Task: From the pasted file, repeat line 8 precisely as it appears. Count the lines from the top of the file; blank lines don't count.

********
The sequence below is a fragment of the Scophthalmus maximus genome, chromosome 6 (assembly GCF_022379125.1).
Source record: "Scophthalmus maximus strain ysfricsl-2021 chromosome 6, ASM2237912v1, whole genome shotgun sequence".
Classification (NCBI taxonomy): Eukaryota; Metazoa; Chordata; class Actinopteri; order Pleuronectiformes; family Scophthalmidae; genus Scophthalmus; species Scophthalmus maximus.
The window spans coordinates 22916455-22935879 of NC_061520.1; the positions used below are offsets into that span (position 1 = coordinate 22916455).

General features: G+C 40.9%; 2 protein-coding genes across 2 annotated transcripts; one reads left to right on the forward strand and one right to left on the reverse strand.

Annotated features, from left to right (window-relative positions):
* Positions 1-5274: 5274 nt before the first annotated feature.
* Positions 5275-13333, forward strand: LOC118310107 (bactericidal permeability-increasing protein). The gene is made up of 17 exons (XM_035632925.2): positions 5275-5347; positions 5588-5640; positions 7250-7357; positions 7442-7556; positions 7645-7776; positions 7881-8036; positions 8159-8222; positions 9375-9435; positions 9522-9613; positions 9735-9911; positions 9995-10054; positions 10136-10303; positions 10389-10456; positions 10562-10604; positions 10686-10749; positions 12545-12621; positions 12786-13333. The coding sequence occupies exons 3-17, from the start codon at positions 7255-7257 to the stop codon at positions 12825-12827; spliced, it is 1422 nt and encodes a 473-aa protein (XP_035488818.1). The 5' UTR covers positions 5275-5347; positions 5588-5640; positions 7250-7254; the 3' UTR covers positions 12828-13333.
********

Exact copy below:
* Positions 5275-13333, forward strand: LOC118310107 (bactericidal permeability-increasing protein). The gene is made up of 17 exons (XM_035632925.2): positions 5275-5347; positions 5588-5640; positions 7250-7357; positions 7442-7556; positions 7645-7776; positions 7881-8036; positions 8159-8222; positions 9375-9435; positions 9522-9613; positions 9735-9911; positions 9995-10054; positions 10136-10303; positions 10389-10456; positions 10562-10604; positions 10686-10749; positions 12545-12621; positions 12786-13333. The coding sequence occupies exons 3-17, from the start codon at positions 7255-7257 to the stop codon at positions 12825-12827; spliced, it is 1422 nt and encodes a 473-aa protein (XP_035488818.1). The 5' UTR covers positions 5275-5347; positions 5588-5640; positions 7250-7254; the 3' UTR covers positions 12828-13333.